Staying at the Pigeon Point Lighthouse Hostel in Pescadero, CA I met Pamela, a senior volunteer at the lighthouse gift store who found the opportunity in an ad. Twice a week, Pamela drives from her home an hour away. The store has become a very important part of her weekly doings and has piqued her interest in the history of lighthouses. Her jacket displayed a collection of buttons from lighthouses she and her husband had visited all over the country.

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Ted Roszak's New Book Serialized on Second Journey Web site

Ted Roszak, author of The Making of a Counter Culture published 30 years ago, has written a sequel, The Making of an Elder Culture. Commercial publishing houses have not been interested in publishing it (even though he is a successful author of 20 books), believing that boomers don't read books about aging! So Second Journey has agreed to serialize it on their Web site beginning in October in four installments of three chapters each. They describe it as "an extraordinary and masterful work of social commentary by an astute, engaged and visionary writer." In October go to secondjourney.org/Roszak.htm. Here's an excerpt from the foreword to give you an idea of what's ahead.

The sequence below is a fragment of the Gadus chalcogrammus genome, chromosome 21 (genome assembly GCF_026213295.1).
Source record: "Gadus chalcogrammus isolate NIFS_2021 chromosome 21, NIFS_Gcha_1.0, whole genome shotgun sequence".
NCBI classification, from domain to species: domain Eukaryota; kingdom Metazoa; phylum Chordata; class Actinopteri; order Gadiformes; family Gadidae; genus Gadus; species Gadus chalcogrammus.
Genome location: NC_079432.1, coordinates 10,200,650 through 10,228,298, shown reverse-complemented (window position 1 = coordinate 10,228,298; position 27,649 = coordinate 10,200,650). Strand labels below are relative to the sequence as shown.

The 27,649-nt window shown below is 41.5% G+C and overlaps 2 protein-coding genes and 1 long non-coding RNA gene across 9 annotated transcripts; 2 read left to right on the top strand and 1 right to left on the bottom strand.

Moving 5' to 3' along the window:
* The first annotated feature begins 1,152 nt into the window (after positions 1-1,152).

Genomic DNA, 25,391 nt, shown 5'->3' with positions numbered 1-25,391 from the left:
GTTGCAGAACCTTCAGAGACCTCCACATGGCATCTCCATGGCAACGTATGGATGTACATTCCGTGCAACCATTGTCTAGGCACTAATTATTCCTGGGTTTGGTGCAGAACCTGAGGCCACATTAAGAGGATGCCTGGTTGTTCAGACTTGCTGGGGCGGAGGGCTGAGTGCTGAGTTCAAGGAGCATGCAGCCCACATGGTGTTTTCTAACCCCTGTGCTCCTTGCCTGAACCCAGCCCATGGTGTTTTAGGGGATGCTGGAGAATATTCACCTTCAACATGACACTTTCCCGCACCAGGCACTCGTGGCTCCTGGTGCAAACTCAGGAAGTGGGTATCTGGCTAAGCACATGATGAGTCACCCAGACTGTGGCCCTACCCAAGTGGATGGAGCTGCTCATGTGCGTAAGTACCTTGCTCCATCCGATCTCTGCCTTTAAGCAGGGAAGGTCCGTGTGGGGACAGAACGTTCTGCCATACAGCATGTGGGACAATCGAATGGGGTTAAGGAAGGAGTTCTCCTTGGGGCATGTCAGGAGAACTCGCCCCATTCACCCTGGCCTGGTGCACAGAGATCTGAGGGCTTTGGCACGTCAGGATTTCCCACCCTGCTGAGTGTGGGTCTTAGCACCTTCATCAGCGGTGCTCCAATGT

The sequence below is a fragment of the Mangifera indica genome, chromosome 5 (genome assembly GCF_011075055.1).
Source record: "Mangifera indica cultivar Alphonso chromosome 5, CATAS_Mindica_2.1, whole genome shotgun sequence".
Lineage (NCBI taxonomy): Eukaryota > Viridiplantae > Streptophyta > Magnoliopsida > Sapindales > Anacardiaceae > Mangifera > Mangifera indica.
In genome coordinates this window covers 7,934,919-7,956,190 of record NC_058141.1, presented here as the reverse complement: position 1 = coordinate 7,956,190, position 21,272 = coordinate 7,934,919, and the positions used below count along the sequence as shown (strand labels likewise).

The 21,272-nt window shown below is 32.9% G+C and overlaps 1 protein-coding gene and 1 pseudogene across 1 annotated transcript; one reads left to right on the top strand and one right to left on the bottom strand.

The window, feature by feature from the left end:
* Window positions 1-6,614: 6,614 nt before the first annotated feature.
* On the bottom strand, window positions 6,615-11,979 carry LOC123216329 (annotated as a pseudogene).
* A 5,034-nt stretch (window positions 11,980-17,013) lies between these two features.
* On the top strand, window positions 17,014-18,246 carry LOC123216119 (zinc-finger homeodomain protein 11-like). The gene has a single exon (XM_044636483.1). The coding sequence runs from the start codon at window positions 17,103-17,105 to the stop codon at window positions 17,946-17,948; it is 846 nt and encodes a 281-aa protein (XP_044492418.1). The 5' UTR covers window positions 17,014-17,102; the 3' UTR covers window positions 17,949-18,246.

And no, boomers - the best educated, most widely traveled, most innovative generation we have ever seen - are not too frivolous to face the dilemmas of longevity. On the contrary, I believe they will, in growing numbers as the years unfold, recognize that the making of an elder culture is the great task of our time, a project that can touch life's later years with nobility and intellectual excitement.